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Flowers Before Boys

As a crochety oldster who abandoned mainstream American TV last year I have chosen to pursue the phenomenon that is K Dramas, which are on the lips and minds of many fans, young (high schoolers) and old (my 73 year old mother and her pals). They are making tidal waves in entertainment, spreading squee-worthy joy to many corners of the globe far beyond East Asia to South Asia, South America, Canada, the Middle East. My personal poll of asking how did folks discover K Dramas had very wide ranging answers. They were as varied as there are pickled vegetable dishes in Korea.

I dove into the phenomena of K Dramas–K is short for Korean–with the tsunami that is Boys Before Flowers.  BBF started as a shojo manga, “Hana Yori Dango” by Yoko Kamio. The original manga, published from October 1992 through September 2003 in Margaret magazine, remains the best selling shojo manga in Japan. An anime TV series, two anime movies and live action full length films, and four TV series have been prodouced–in Taiwan (Meteor Garden), Japan (Hana Yori Dango), Korea (Kgotboda Namja), and China (also known as Meteor Garden where the violence is replaced with “inspirational messages” to suit the Party standards). Korea’s BBF is the most successful of these TV series adaptations.

BBF follows the adventures of Jan Di, an ordinary looking teenaged girl of very modest means and has the fortune of attending a prestigious school, Shinhwa High School, where she will mingle with the aristocratic socialites and (supposedly) intellectual elites of South Korea. The school is owned and run by the conglomerate Shinhwa Corporation, whose heir apparent, Joon Pyo, is the head of F4 (short for Flower 4), the BMOC group. Joon Pyo’s buddies are Ji Hoo (the sensitive musician with shy manners and caramel colored hair), Yi Jeong (the playboy with dreamy eyes who is a prodigy potter), and Woo Bin (the mellow peacemaker who is ashamed of his gangster family ties). Joon Pyo is the richest, handsomest, and most arrogant of the four, and is easily recognized by his uncontrollable mop of curly locks. Everyone who encounters F4 is instantly mesmerized and falls under their spell. Think Back Street Boys at the height of their popularity + Chuck Bass’s sartorial chic + Windsor Princes Wills and Harry royal cachet = F4. Jan Di, whose name is a homonym for wild grass or weed, pops into their lives, and unlike everyone else is not bemused by them. Her spunky spirit, unwavering ethics, tenacity, and straight forward truth telling keep the flower boys in line, and win some of their hearts. In true romantic drama fashion there is a love triangle with Joon Pyo and Ji Hoo vying for Jan Di’s love.

At first glance the show’s themes are very familiar–bullying and violence among teens, the strict social hierarchy, close family ties, friendship–but the writers have gone beyond the superficial to play out these scenarios. Social outcasts or misfits who have no status can and will be bullied to “non existence”. The first episode opens with a target of F4’s wrath who contemplates suicide. Jan Di’s future is tied up in her attendance at Shinhwa H.S. and romantic involvements with F4 because as a commoner this is her one chance to move beyond her social caste. Her family’s neurotic enthusiasm of Jandi’s prospects reflect the importance of the daughter landing a suitable husband who will secure not only her future but also that of the bride’s family. Family ties extend to grandparent figures too, whose actions are respected, sometimes feared, and whose words are heeded with Confucian filial piety. Unlike American high school dramas, sex is minimal, almost non existent beyond a few chaste kisses. The particulars of this story was easily adapted to the four countries because of the commonalities in culture they share, especially among Japan, Korea, and Taiwan. It should also be pointed out that the stylings of F4 personify the bishonen characters that originated in manga and now permeate mainstream entertainment. .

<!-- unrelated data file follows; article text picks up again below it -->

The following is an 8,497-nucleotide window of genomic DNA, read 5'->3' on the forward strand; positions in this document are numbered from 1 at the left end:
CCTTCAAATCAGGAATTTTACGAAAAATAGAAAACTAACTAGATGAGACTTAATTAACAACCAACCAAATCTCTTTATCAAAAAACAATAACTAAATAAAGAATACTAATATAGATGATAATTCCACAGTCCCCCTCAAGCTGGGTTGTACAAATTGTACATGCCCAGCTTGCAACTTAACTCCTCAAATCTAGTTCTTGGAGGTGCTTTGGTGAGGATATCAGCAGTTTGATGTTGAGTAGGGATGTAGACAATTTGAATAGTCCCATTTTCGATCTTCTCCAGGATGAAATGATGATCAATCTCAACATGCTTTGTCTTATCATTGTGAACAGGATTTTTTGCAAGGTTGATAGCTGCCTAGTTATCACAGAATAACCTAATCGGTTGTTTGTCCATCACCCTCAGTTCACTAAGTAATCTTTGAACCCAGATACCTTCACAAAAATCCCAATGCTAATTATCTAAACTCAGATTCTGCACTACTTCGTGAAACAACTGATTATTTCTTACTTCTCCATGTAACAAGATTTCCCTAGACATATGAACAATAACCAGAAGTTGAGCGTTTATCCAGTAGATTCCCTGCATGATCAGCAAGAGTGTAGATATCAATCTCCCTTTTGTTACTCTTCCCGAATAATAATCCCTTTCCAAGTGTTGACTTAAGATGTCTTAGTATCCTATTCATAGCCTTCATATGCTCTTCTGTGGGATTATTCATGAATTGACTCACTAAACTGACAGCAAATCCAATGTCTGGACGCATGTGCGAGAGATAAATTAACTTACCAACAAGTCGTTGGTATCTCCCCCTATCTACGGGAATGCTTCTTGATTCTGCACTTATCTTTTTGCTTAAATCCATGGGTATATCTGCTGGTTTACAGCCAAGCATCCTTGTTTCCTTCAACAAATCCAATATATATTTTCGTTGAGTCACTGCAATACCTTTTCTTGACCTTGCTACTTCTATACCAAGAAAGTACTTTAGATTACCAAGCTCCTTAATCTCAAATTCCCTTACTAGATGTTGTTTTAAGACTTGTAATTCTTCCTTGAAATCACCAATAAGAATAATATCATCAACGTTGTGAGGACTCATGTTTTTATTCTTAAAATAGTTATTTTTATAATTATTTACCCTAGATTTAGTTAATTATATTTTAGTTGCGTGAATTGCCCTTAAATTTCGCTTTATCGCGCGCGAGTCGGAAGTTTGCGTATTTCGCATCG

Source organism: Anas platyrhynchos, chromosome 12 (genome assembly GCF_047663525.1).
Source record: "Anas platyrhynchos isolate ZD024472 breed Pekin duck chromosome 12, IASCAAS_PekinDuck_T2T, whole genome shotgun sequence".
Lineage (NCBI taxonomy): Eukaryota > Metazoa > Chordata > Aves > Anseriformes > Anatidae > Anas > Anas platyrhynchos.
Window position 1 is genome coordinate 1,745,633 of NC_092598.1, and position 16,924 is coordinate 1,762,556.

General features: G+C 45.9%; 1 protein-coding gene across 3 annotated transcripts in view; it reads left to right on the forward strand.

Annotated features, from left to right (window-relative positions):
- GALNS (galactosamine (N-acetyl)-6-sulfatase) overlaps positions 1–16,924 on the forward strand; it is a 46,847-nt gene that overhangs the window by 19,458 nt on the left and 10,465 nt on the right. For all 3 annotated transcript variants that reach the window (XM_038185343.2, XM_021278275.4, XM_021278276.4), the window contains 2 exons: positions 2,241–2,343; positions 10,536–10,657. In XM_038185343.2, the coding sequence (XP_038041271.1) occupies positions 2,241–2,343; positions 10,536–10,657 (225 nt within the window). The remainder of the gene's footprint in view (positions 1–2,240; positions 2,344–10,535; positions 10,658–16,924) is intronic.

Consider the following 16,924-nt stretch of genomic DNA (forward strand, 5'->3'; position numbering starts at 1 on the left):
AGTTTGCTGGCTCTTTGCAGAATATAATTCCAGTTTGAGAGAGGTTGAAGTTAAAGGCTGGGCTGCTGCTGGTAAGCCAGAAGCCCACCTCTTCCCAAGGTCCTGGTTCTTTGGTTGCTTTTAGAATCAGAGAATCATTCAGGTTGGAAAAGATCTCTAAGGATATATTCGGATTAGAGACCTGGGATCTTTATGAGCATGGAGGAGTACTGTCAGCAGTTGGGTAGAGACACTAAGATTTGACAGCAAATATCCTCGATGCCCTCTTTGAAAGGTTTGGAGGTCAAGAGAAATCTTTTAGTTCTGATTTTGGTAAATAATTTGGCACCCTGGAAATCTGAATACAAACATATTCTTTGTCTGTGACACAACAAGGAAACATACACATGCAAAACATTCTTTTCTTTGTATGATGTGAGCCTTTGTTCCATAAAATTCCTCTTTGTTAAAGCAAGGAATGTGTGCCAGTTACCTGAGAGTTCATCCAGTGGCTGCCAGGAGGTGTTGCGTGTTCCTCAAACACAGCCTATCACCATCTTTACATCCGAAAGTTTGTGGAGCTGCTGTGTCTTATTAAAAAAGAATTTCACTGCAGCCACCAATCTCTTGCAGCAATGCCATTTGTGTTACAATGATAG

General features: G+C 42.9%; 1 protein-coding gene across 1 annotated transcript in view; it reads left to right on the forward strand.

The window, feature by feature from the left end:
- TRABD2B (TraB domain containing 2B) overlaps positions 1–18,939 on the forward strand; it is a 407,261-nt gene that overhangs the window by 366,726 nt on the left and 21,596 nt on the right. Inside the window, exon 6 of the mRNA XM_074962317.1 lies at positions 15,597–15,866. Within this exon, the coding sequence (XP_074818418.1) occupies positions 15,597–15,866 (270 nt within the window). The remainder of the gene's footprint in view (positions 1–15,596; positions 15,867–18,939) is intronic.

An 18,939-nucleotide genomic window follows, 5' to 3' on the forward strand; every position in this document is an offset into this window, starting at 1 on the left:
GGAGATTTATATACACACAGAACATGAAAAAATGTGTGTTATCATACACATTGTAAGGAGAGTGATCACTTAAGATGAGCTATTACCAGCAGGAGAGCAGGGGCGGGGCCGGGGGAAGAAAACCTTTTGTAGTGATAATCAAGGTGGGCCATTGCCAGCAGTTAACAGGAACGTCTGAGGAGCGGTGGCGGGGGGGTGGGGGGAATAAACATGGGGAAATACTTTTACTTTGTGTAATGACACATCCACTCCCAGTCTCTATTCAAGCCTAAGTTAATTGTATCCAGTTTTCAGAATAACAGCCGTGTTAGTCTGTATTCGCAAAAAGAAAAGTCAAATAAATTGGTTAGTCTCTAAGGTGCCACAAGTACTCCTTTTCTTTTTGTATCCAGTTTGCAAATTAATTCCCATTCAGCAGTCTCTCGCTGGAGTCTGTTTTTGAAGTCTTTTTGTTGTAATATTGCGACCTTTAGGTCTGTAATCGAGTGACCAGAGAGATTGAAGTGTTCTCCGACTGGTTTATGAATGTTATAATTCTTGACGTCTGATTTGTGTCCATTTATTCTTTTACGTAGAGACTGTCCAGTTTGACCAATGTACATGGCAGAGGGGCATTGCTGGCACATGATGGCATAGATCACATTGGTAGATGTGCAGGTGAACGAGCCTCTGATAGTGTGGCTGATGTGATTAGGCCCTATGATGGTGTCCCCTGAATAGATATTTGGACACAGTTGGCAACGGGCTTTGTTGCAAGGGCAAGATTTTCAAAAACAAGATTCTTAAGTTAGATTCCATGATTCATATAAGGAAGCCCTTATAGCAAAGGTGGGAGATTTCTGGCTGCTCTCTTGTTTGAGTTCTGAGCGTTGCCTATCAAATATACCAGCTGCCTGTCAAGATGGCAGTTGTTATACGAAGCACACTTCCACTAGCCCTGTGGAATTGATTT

The show is very sleek, reflects very high production values, and a very generous budget. Casting is good with Ku Hye Sun (Jan Di) as a stand out and F4 played by double threat teen idol actors–it’s common for popular actors to also have singing careers in East Asia. All 25 episodes are available on Hulu and Netflix. A search for “Hana Yori Dango” on Netflix will produce the Japanese full length movie and anime series. However available dates have not yet been listed as of this posting.

An excellent online source for K Dramas is Dramabeans.com. As a bonus here is a photo display of the five main characters of Flowers Before Boys in all its carnations, manga and live TV productions. A flag in the lower right hand corner indicates the country of orgin.

7 replies on “Flowers Before Boys”

Aaahh BBF!! I’ve seen the Japanese series (too sappy, woody acting), the Taiwanese sparingly (hated it so i stopped watching) and am completely uninterested in the Chinese version. I thought the people who had rights to the manga said that they weren’t going to allow anymore remakes for the time being?! Money talks forever.

Wasn’t it strange to see that JanDi was supossedly dirt poor but girl walks around in 3-4 different pairs of Doc Marts throughout the series?

Haven’t been into any other K-drama afterwards. Do have to admit that this was the ultimate guilty pleasure of ’09.

I’m running low on American dramas I’m interested in watching so this is very intriguing! When I lived in Seoul I watched a lot of (captioned) Korean romances, but I can’t remember most of their names. My favorite is My Sassy Girl–to me, it’s an example of a romantic comedy/drama done very well, unlike most of the super-schlocky American stuff.

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